90
4 Conquest of Nature Conquest of People
91
5 PostCrisis Feudal Expansion as Geopolitical Accumulation Eleventh to Fourteenth Centuries
95
Socially Combined and Geographically Uneven Development
97
2 The Spanish Reconquista
99
3 The German Ostsiedlung
101
4 The Papal Revolution and the Crusades
102
5 The Norman Conquest and Unitary English State Formation
104
from the Capetian Domain State to Royal Consolidation
107
The Medieval Making of a MultiActor Europe
109
Transitions and NonTransitions to Modernity A Critique of Rival Paradigms
116
2 The Geopolitical Competition Model
117
1 The Military Logic of State Formation
118
Theoretical Pluralism Historical Contingencies
121
2 Modernity? Which Modernity? A Critique of the Geopolitical Competition Model
122
3 The Demographic Model
127
4 The Commercialization Model
129
Westphalia under Dutch Hegemony
133
Excursus Perry Andersons Subterranean Transition to Capitalism
158
4 Political Marxists and the Critique of the Bourgeois Paradigm
165
3 The Development and Nature of French Absolutism
167
1 The Transition from Feudalism to Absolutism
168
2 Absolutist Sovereignty as Proprietary Kingship
171
3 Office Venality as Alienation of State Property
173
4 Political Institutions in Early Modern France
177
5 Legibus Solutus?
179
6 The Costs and Consequences of War
181
7 The Military Constitution of the Old Regime
184
The Modernizing Limits of Absolutism
189
The EarlyModern International Political Economy Mercantilism and Maritime EmpireBuilding
197
Mercantilism as Commercial Capitalism
198
3 The Class Character of SeaBorne Trade and its Geopolitical Implications
201
4 Did Mercantilism Promote Capitalism?
205
Uniform Economic Territories?
209
The Wealth of the State versus the Wealth of the Nation
210
Demystifying the Westphalian StatesSystem
215
2 Structure and Agency in the Westphalian Order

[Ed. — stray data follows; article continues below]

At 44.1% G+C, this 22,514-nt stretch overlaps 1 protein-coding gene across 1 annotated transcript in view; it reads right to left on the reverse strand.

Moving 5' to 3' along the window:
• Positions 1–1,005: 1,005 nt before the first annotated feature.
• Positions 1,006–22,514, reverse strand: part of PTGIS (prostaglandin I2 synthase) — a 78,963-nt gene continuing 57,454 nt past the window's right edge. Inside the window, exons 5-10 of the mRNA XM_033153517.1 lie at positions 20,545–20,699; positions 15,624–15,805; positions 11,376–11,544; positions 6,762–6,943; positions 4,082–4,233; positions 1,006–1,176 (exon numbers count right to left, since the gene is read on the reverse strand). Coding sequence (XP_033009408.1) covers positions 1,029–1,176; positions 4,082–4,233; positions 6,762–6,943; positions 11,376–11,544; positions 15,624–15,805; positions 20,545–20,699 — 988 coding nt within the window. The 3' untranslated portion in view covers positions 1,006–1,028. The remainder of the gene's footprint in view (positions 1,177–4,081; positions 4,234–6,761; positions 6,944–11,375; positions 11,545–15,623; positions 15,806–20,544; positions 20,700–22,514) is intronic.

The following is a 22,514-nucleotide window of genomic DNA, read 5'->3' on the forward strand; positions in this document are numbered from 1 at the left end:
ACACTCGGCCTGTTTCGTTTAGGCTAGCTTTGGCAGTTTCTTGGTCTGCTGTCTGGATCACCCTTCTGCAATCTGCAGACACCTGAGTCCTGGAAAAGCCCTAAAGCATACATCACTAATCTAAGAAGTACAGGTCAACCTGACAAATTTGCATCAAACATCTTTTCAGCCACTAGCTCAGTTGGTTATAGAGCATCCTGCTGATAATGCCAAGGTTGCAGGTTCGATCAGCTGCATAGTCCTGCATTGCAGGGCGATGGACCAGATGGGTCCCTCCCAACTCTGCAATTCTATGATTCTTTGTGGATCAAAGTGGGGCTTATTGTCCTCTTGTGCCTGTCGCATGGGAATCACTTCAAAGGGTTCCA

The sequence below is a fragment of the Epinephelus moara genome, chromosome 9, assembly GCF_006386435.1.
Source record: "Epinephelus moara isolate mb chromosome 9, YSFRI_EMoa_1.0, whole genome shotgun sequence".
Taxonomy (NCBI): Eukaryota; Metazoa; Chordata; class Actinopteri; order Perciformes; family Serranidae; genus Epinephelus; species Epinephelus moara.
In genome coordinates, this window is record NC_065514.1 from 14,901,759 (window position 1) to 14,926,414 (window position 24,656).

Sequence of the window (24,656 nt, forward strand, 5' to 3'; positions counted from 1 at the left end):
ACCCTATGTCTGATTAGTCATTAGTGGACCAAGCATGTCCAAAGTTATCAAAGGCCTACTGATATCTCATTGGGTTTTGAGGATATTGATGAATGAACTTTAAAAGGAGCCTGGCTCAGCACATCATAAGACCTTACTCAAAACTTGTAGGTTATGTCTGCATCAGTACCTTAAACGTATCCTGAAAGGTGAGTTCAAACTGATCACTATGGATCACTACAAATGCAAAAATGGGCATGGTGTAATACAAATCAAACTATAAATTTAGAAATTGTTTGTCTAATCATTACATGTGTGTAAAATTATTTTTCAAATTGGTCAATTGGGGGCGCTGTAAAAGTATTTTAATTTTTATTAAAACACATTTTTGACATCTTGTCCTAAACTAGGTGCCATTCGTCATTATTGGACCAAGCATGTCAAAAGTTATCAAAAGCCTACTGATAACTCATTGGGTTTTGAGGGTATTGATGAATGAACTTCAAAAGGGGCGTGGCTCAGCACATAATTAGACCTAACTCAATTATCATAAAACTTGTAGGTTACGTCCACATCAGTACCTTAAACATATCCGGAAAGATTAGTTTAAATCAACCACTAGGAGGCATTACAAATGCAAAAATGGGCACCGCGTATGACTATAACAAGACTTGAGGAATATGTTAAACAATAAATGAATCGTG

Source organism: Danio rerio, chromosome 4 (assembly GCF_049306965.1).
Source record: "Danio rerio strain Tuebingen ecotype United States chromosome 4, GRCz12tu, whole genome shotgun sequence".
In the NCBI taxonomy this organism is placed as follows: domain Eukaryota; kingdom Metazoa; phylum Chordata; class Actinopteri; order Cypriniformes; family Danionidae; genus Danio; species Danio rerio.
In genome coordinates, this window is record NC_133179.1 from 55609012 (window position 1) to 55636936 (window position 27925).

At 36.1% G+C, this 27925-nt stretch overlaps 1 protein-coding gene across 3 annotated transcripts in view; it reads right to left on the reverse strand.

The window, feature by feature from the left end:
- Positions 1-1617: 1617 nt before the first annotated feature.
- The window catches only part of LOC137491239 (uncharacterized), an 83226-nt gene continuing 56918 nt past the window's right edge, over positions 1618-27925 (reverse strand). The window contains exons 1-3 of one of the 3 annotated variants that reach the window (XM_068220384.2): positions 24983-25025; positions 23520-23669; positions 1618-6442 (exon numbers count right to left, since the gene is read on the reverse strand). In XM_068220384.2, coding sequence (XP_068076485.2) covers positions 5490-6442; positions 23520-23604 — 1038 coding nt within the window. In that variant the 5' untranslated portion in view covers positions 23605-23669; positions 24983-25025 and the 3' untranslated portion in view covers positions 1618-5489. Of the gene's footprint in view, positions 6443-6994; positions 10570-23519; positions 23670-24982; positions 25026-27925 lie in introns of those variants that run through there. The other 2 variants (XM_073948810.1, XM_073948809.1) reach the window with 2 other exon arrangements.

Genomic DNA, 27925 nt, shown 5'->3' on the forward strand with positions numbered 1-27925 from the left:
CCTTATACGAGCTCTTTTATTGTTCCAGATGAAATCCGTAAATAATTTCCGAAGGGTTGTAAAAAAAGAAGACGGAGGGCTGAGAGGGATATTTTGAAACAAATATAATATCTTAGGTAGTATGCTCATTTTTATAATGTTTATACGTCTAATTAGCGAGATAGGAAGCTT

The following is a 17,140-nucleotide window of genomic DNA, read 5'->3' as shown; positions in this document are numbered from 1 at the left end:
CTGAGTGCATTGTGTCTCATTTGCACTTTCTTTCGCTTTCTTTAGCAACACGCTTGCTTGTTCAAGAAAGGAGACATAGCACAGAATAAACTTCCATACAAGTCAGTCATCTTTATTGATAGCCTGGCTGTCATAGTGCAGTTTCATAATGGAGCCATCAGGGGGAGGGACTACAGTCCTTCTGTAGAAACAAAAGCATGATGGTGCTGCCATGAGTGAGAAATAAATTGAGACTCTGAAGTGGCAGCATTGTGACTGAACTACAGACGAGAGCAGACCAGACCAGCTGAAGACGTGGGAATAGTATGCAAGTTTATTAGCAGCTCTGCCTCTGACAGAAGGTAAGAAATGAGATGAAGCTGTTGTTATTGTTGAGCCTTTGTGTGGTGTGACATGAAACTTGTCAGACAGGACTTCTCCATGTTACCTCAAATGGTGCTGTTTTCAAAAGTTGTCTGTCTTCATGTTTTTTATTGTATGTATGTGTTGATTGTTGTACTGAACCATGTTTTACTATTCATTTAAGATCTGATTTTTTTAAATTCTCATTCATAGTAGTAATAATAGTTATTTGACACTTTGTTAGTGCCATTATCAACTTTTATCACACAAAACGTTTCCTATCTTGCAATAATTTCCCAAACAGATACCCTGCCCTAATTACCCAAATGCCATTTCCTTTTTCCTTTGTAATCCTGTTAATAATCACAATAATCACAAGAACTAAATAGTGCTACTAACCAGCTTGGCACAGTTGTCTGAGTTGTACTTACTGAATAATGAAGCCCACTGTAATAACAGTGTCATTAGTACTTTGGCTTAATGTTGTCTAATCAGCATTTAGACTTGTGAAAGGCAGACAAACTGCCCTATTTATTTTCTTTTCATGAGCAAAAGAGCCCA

218
The Absolutist State Property Relations and Economic NonDevelopment
219
Political and Geopolitical Strategies of Accumulation
220
Foreign Policy as Dynastic Family Business
222
Parity or Ranking?
223
Dynastic Unions and Wars of Succession
225
3 Dynastic Rules of Succession as Public International Law
227
4 Circulating Territories Circulating Princes
230
5 Dynastic Predatory Equilibrium and the Balance of Power
233
Balancing or Compensatory Equilibrium?
236
6 Demystifying the Peace of Westphalia
238
2 Restoration versus Modernity
239
3 Dynastic Collective Security System versus the Balance of Power
243
The End of 1648
245
Towards the Modern StatesSystem International Relations from Absolutism to Capitalism
249
2 The Transition from Feudalism to Capitalism in England
250
3 The Glorious Revolution and Modern Sovereignty
252
Capitalism Modern Sovereignty and Active Balancing
256
5 Geopolitically Combined and Socially Uneven Development
262
The Dialectic of International Relations
271
Bibliography
276
Index
297
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Benno Teschke is Senior Lecturer in the Department of International Relations at the University of Sussex. He was previously a Lecturer in the Department of International Relations & Politics at the University of Wales, Swansea, and Andrew Mellon Postdoctoral Fellow at the Center for Social Theory and Comparative History at UCLA. Benno received his PhD from the Department of International Relations, London School of Economics and Political Science.